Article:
Integrating Digital Performances into Scholarly Work

Streaming audio and video files have become massively popular as internet providers now offer on-demand access to millions of digitized performances. Many people think immediately of the entertainment value of such services. However, many also quickly turn to audio or video for educational purposes, relying on podcasts or YouTube videos for instruction in the classroom as well as for DIY tips around the house. Digital humanities scholars have further investigated how computing technology can allow us to work with these digitized files for insight into the larger questions that the humanities ask. The following examples suggest some promising and innovative areas of research.

The Music Genome Project and Algorithms for Suggesting Similar Titles

Because the demand for online entertainment is high, companies providing streaming audio or video services have sought to improve their

Working with Performances 59 revenue by introducing audiences to additional streaming content that might interest them. This method keeps subscribers and/or generates more opportunities for viewership of revenue-generating advertisements. Though monetization is not the primary motivation for most digital humanities projects, the entertainment industry has relied on humanities scholars for some of its most innovative and profitable work. One of the most famous of these efforts, the Music Genome Project, was designed by Nolan Gasser, who used his experience and his PhD in Musicology to design a process by which popular music was categorized according to hundreds of characteristics so that software could suggest titles similar to each other.4

Pandora Radio relies on the Music Genome Project to generate its streaming stations, and their continued reliance on humanities scholars is evidenced on their corporate page explaining their work:

Each song in the Music Genome Project is analyzed using up to 400 distinct musical characteristics by a trained music analyst. These attributes capture not only the musical identity of a song, but also the many significant qualities that are relevant to understanding the musical preferences of listeners. The typical music analyst working on the Music Genome Project has a four-year degree in music theory, composition or performance, has passed through a selective screening process and has completed intensive training in the Music Genome's rigorous and precise methodology. To qualify for the work, analysts must have a firm grounding in music theory, including familiarity with a wide range of styles and sounds. All analysis is done on location.5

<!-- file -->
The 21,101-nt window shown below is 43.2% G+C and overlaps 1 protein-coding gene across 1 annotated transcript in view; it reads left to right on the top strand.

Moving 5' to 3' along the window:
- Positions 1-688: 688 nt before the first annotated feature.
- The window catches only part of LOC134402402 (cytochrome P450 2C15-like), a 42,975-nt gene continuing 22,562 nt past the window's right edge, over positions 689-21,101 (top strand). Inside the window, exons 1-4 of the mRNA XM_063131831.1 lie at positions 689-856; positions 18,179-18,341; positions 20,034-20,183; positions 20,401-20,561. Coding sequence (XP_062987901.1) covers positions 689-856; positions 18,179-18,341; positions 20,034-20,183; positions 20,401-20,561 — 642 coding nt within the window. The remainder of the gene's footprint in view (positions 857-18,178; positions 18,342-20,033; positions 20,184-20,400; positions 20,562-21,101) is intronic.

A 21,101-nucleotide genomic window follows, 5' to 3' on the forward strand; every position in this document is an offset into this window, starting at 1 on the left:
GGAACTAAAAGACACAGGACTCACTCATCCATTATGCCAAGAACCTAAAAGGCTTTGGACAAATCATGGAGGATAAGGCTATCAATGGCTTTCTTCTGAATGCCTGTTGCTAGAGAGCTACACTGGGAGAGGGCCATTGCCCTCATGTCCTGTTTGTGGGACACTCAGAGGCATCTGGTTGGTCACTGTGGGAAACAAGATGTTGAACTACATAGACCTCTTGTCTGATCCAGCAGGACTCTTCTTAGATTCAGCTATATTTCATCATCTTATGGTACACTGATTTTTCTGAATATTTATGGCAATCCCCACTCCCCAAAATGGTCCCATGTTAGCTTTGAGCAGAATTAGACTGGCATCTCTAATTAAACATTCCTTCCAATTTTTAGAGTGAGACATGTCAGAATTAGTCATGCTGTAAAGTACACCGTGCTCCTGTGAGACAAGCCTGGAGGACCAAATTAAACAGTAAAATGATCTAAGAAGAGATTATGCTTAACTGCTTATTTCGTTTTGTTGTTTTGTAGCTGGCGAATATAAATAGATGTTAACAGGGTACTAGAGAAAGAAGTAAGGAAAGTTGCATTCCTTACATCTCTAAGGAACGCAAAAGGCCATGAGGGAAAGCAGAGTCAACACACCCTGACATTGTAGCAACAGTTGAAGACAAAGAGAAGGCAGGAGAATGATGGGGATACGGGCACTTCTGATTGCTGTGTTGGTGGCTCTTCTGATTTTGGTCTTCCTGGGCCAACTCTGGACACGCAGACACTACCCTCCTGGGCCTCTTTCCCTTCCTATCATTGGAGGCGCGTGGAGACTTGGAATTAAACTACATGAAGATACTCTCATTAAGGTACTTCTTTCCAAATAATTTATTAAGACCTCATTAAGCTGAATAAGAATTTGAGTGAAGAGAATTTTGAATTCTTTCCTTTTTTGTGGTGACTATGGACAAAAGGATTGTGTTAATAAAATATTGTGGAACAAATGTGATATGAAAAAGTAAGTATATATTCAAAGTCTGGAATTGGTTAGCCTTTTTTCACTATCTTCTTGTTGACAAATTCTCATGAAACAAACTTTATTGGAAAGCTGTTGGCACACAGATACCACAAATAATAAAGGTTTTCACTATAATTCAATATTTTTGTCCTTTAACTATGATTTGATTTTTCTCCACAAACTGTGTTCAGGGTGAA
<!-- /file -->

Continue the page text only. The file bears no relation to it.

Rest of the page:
This insistence on analysts with humanities backgrounds corresponds to the project’s deep interest in the qualities of performance, those aspects that cannot yet be understood or captured by machine learning. When evaluating a song for the project, a scholar attaches attributes, such as genre or instrument, to a particular song. To date, the project’s scholars have analyzed tens of millions of songs, each labeled from options within the 400 possible characteristics. Such analysis means that when a listener “likes” a song on Pandora Radio by selecting a “thumbs up,” Pandora will then use the Music Genome’s software to suggest a song that sounds similar and has similar performance qualities. Often the combinations can be surprising as they group genres and artists that a user might not otherwise have thought to listen to.

The transparency of the Music Genome Project’s methods and its reliance on humanities scholars stands in contrast to other streaming video and audio services. Rather than deeply analyzing what an individual user might like, many services instead try to push certain content out to audiences. That push can be driven by advertising or licensing revenues or simply by what the content provider thinks may be popular at the time. For instance, sites such as Netflix highlight the titles that are most viewed in a country during a given week. Many sites also categorize content by genre, but their categories are often very general. Lack of transparency does not allow us to know whether any other sites approach the 400 characteristics attributable to performances that the Music Genome Project boasts.

Motion Capture Technology

Motion capture technology (also called mo-cap) has a strong connection to the entertainment industry as well. Though the technology has had a history of academic uses in the health sciences, many people first think of film and animation when they think of mo-cap. The study and production of film and animation is, of course, humanities work itself. Researchers exploring what mo-cap technology can reveal about performance take this work a step further to analyze those performances.